My paper came second and was a revision of the paper I presented at the Mainz conference a couple of months earlier. My central contention was that according to the text of Titus, the ethical admonitions in the letter are not culturally driven but are rooted in the gospel itself. The ethical instruction is presented as necessary entailments of the gospel, such that to reject them is to show that one does not know God (1:16). A final version is to be published in a volume with the other essays from the Mainz conference.

Our last paper, “Salvation History in Six Lines: Reading 1 Timothy 3:16b as an Interconnected Whole,” was by John Percival who is working on a PhD at Cambridge under the supervision of Simon Gathercole. Percival noted the long-standing debate about how to read the six lines of this verse and argued that they should be read in order as following chronologically. Key to such an argument is arguing that the last line “taken up in glory” refers not to the ascension (as is often thought) but to the final enthronement of Christ. I found the argument quite persuasive. This will be part of his completed thesis, and hopefully will be published on its own as an article soon.

We are planning for next year, so if you are interested in presenting a paper next year or some time feel free to contact me at rayvanneste at gmail.com

Abstracts for Ethics in Titus Conference

Two weeks ago I had the privilege of participating in the “Ethics in Titus” conference held at Johannes Gutenberg University in Mainz, Germany. The conference was hosted by the Research Center for Ethics in Antiquity and Christianity, which is ably led by Prof. Dr. Ruben Zimmermann. In leading this conference Prof. Zimmermann was joined by Dogara Manomi, who has just submitted his doctoral thesis on Titus under Prof. Zimmermann’s supervision. They both were excellent hosts for a stimulating conversation with papers, wonderful meals and even a tour of the city.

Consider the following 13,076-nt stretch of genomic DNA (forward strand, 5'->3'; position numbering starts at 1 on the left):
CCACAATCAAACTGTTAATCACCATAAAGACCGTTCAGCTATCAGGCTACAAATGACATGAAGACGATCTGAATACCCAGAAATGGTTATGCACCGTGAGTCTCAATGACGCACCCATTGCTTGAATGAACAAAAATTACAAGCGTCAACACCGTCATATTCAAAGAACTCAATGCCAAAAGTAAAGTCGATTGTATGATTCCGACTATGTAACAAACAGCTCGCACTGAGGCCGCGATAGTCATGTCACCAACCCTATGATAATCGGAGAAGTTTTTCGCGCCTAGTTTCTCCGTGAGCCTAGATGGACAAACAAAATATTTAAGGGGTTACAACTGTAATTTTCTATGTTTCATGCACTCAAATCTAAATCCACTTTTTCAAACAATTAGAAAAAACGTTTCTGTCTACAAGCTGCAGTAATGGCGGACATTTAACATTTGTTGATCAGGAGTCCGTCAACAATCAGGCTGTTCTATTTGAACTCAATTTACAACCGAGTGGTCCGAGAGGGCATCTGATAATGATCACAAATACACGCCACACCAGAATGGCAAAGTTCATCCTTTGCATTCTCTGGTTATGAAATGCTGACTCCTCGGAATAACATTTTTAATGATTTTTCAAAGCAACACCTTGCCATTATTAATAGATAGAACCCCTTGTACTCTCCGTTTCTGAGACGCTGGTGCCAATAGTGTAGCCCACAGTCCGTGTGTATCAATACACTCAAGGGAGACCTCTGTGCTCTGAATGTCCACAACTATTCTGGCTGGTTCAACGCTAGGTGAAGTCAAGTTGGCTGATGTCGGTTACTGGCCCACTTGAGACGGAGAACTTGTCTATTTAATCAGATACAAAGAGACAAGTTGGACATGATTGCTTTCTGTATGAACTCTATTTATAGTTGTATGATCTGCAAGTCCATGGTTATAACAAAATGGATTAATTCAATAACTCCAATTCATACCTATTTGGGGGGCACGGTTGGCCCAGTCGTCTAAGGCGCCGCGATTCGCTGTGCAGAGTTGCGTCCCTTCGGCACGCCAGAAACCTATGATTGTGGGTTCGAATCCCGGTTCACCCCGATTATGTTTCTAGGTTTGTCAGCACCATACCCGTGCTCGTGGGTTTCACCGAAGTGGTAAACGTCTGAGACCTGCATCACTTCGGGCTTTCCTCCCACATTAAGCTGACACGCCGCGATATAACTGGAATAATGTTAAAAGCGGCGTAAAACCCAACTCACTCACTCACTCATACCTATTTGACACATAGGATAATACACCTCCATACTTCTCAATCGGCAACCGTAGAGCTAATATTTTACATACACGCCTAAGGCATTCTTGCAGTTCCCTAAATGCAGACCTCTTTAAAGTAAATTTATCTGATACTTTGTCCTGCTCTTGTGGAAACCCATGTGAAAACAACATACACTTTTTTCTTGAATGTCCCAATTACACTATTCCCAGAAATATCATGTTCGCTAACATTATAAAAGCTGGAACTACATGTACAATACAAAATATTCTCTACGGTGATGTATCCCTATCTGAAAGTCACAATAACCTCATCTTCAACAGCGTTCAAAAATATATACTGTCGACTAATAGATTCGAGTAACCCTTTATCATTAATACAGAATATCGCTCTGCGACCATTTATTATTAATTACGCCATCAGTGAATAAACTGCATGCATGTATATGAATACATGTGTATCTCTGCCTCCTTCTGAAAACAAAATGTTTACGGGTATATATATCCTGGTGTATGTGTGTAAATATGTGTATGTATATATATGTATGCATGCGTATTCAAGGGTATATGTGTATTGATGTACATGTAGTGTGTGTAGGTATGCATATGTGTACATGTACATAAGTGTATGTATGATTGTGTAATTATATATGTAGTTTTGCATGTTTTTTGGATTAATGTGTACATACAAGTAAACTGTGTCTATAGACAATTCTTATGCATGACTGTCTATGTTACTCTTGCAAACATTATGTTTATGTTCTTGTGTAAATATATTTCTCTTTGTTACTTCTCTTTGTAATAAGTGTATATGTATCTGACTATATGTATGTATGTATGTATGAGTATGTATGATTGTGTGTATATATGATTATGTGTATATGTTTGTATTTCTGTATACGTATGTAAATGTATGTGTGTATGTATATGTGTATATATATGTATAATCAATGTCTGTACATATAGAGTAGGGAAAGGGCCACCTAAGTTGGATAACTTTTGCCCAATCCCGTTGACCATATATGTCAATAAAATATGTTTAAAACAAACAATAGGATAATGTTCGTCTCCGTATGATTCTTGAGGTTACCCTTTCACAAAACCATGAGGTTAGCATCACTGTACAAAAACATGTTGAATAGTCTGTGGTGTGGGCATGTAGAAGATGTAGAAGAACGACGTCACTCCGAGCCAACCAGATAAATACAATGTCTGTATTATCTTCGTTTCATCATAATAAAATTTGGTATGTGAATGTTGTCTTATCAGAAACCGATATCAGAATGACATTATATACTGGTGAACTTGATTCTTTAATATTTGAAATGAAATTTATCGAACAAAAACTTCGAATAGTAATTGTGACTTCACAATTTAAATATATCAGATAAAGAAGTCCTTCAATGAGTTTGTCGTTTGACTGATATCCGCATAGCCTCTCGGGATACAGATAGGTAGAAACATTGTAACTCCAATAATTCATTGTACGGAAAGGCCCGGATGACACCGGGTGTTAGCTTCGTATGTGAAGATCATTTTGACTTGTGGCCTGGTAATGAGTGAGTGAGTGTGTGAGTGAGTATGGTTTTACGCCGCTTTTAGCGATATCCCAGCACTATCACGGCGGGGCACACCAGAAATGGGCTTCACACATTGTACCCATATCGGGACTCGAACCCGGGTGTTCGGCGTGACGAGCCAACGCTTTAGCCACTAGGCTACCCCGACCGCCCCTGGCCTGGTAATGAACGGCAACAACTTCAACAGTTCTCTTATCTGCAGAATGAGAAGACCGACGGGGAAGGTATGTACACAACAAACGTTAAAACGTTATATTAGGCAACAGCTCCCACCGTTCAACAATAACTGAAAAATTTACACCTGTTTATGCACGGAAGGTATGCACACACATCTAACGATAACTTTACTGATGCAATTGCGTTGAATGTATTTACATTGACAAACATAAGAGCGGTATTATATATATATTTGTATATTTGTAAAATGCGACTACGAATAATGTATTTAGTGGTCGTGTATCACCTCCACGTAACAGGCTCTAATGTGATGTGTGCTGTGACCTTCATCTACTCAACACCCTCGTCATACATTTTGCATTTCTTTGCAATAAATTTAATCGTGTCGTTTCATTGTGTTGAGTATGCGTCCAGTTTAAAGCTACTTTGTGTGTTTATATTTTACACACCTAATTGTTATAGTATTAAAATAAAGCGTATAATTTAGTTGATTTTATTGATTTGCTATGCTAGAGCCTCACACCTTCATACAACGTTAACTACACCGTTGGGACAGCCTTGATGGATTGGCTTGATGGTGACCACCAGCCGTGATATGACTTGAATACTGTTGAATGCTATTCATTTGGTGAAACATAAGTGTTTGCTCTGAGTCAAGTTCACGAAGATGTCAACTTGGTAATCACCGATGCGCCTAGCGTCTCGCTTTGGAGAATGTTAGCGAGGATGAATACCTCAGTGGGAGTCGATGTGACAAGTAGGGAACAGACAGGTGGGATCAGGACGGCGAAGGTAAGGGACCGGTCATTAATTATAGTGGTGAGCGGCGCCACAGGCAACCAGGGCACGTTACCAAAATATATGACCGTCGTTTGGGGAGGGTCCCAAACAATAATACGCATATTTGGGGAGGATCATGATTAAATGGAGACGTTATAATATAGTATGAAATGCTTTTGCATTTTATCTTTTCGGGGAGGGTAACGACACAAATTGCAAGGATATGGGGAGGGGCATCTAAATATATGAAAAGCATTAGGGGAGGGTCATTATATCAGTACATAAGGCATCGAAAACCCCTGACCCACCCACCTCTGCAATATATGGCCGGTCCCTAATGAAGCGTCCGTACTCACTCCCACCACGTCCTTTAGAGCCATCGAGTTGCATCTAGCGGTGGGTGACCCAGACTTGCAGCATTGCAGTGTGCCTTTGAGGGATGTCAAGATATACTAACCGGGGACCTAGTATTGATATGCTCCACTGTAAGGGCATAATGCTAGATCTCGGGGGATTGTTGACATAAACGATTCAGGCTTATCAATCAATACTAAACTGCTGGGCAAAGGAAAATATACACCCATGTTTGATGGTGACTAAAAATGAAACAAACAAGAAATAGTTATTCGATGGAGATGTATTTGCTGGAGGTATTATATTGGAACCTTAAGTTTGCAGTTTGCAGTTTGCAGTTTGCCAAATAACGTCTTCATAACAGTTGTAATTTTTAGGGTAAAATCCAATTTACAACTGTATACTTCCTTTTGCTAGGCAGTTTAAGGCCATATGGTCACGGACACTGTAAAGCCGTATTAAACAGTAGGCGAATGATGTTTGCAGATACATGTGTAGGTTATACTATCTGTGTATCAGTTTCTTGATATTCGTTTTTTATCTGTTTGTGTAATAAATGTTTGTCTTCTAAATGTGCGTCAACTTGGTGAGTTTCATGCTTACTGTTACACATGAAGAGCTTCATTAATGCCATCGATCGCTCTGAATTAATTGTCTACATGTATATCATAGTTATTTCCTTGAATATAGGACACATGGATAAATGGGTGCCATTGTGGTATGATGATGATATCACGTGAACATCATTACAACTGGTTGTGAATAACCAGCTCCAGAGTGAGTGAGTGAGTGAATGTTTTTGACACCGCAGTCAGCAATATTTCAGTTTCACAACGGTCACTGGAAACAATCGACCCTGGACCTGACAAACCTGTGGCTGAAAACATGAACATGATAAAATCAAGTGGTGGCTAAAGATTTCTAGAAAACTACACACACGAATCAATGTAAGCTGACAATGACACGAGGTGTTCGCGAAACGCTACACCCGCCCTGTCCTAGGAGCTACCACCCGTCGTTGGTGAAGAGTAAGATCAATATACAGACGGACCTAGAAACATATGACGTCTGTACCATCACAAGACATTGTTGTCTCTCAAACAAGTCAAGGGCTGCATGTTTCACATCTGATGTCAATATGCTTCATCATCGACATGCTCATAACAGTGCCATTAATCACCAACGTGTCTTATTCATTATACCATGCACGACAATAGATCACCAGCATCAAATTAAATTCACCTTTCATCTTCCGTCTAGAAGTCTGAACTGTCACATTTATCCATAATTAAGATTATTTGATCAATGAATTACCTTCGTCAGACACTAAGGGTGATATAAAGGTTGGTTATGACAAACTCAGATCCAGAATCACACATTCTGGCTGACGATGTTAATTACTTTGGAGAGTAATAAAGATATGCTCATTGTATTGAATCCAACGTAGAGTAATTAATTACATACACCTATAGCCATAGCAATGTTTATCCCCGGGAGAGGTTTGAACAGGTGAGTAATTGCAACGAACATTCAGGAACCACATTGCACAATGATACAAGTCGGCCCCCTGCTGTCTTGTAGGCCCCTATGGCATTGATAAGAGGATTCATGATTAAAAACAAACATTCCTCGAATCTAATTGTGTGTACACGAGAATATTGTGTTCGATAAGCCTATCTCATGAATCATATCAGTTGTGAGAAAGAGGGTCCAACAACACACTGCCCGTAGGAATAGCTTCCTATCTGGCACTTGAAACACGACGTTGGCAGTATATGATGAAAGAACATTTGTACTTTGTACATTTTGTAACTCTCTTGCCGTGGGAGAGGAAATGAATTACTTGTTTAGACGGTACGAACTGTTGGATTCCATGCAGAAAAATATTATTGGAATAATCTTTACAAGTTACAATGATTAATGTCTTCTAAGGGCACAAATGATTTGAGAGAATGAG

They have graciously allowed us to post here the abstracts from the papers of the conference. The papers are to be published in a forthcoming volume in the Context and Norms of New Testament Ethics series within WUNT (Mohr Siebeck).

The Pastorals at ETS 2019

The annual meeting of the Evangelical Theological Society will be held on Nov 20-22 in San Diego. We’ve collected here sessions that may be of interest to researchers in the Pastorals.

The section devoted to the study of the Pastorals has four sessions scheduled on Nov 20, 9 AM to 12:10 PM: